The third mile was more of a mental battle for me. I stopped looking at my watch and just plowed ahead, telling myself not to give up. Ignoring the fact that I had serious postnasal drip, watery eyes and my shorts were cold and wet. the route continued the loop on the golf course until just before the third mile marker. I was relieved when we got back onto a paved path. I passed a few people towards the end of this mile and felt really good about that. There was a young girl ahead of me and I put all of my focus into catching up with her. When I passed her before that mile ended, I was thrilled. My family was on the golf course cheering their hearts out for me. I could hear Abby yelling “DO YOUR BEST, MOMMY!” and Will screaming out “MOMMY! MOMMY! GOOOO MOMMY!”
|Abby cheering for Mommy|
I will never forget that feeling. That feeling of having my children right there in that moment – supporting me and encouraging me to be my very best. They don’t really understand what my running means to me or why I do it, but some day I think they will. Some day they will know that I do it as much for them as I do it for myself. I am so proud and thankful to be their mother.
Mile 3 – 7:22.
The last bit of the race was, if you can believe it, back on the grass again. I gave it all I had and picked up my pace to a 7:11 for the last .1 of the race. I crossed the finish line with a time of 22:34, averaging a 7:17 pace per mile. This was exactly a 5 minute course PR for me and more than 30 seconds faster than my old 5K PR!
I was so happy when this race was over. I found Robert right away and he told me he thought there was a chance I placed in my age group. He said there weren’t that many women ahead of me and that the ones who were all looked really young. The age group was women 30-39 though and I just sort of doubted that all of the women who beat me were under 30 years old. But we went back to the community center where the post-race festivities were and looked at the results board. Sure enough – yours truly actually came in first place in my age group!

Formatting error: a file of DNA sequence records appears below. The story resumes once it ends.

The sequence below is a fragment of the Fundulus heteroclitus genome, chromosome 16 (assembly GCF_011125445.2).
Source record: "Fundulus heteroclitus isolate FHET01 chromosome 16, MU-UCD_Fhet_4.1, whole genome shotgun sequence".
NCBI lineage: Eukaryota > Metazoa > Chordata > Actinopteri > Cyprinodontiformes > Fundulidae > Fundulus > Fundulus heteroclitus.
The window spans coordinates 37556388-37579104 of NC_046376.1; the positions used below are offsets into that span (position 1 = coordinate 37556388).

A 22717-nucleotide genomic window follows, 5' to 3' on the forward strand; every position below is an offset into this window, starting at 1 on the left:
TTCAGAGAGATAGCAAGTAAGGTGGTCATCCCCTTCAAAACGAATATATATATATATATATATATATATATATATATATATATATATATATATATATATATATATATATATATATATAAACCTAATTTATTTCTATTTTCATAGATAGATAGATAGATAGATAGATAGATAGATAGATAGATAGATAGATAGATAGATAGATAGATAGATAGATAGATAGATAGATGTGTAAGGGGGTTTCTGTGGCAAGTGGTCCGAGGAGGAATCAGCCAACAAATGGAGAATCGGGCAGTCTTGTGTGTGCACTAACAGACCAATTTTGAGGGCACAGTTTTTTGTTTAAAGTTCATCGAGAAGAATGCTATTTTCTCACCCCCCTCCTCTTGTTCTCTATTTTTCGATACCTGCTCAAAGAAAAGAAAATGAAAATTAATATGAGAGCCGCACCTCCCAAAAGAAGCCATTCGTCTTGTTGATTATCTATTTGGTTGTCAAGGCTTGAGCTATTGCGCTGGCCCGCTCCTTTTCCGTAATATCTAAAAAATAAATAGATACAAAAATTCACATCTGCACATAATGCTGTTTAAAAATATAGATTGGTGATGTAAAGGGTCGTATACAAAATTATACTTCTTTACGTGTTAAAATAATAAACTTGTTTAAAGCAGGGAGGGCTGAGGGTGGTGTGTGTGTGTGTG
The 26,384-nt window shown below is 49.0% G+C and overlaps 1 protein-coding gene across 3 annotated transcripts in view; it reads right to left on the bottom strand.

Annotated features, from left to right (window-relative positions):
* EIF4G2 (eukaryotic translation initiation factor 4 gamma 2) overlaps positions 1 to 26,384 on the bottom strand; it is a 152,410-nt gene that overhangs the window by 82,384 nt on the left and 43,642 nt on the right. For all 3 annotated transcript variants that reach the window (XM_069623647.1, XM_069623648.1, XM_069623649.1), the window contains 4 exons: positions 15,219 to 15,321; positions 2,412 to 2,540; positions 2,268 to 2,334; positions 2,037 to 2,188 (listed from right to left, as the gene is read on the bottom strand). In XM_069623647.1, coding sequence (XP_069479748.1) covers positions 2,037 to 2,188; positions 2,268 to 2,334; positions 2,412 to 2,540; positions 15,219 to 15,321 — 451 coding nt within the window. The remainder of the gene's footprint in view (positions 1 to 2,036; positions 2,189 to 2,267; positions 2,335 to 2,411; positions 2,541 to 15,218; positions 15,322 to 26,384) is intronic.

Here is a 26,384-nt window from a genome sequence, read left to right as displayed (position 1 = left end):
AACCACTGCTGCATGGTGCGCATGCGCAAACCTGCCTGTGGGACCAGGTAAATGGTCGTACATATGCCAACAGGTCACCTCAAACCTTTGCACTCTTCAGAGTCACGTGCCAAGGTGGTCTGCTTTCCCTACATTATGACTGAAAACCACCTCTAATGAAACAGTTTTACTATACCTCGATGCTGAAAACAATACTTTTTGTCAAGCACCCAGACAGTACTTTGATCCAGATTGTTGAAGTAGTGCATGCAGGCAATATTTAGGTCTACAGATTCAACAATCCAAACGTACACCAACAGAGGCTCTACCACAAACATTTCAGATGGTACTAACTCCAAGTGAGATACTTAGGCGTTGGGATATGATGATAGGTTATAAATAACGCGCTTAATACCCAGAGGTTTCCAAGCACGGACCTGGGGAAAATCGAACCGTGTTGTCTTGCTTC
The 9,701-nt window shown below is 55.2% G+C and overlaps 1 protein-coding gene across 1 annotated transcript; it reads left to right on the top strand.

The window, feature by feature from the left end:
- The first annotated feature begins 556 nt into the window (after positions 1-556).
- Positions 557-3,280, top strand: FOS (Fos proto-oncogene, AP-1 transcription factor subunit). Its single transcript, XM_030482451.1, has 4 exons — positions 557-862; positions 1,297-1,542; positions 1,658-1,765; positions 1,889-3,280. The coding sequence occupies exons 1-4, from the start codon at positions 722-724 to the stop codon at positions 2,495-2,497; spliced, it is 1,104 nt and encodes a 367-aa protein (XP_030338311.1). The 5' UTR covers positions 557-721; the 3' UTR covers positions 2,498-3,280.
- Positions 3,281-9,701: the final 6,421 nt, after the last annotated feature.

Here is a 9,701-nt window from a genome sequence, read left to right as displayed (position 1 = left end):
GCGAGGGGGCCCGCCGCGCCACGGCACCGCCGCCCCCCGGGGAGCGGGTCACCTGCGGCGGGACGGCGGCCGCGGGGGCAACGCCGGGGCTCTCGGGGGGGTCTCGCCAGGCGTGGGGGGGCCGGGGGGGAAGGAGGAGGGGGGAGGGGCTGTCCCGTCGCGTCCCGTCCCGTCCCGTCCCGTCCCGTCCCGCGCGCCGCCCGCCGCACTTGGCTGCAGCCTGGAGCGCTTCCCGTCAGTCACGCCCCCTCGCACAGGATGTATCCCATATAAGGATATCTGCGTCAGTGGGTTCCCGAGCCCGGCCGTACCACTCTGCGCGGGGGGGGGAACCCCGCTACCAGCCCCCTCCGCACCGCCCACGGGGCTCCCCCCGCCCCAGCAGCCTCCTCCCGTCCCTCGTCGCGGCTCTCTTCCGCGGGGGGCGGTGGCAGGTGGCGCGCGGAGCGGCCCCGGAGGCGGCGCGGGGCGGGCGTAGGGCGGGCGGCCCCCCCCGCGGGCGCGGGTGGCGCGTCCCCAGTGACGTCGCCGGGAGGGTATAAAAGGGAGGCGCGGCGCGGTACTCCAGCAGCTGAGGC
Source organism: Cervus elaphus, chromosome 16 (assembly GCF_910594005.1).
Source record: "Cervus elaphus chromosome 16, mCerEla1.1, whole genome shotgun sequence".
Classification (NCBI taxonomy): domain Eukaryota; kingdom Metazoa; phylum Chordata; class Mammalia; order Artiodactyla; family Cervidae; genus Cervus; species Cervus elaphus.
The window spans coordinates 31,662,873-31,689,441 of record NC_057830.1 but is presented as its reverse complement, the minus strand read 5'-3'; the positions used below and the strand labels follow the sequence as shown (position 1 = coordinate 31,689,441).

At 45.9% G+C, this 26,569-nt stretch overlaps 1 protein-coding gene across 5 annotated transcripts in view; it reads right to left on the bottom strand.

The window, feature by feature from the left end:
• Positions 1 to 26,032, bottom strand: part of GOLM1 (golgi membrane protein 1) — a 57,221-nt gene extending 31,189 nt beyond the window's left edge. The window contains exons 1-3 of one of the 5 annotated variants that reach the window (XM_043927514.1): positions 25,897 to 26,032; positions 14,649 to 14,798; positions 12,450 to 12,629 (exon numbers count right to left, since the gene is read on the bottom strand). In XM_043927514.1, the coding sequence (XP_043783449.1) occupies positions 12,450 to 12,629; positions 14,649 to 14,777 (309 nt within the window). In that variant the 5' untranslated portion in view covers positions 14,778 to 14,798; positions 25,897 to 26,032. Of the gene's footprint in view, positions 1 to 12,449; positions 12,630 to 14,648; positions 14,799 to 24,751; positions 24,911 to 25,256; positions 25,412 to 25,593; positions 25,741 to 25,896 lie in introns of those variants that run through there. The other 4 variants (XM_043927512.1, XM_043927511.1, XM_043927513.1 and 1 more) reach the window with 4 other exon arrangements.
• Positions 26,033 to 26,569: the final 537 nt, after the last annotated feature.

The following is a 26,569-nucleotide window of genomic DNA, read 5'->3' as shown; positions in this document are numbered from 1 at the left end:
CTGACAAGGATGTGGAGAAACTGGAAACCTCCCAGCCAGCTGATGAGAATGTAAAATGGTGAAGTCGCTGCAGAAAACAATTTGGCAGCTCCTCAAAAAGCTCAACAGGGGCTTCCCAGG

The prize was a 20 pound frozen turkey. I don’t even eat meat – I have been a vegetarian for years and try to eat vegan as much as I can. But I really wanted that turkey for my family (they all eat meat)! So we stayed for the awards ceremony and I got that turkey.
I was proud. My kids were proud. My husband was proud. We all had lots of laughs about “Mommy’s prize turkey” and I am still giggly about it just thinking about it. I have won my age group twice in my life. My first prize was a lava lamp. This time, a turkey. Seriously, I will add to the list of why I love local 5Ks – the prizes are creative and fun!
|me and my turkey!|
I left the race feeling happy about my results and also very confident that I do have a better 5K time in me. I think the next 5K race I do I will be sure to warm up better, pick a race that starts in the morning, and one that runs along a road. I should be able to shave more time off my new PR that way. There is always room for improvement!!
So, tell me, what do you think about the 5K? Are they hard for you too, or do you prefer shorter/faster races to the longer/slower distances? Have you ever won a fun prize in a race? Tell me about it!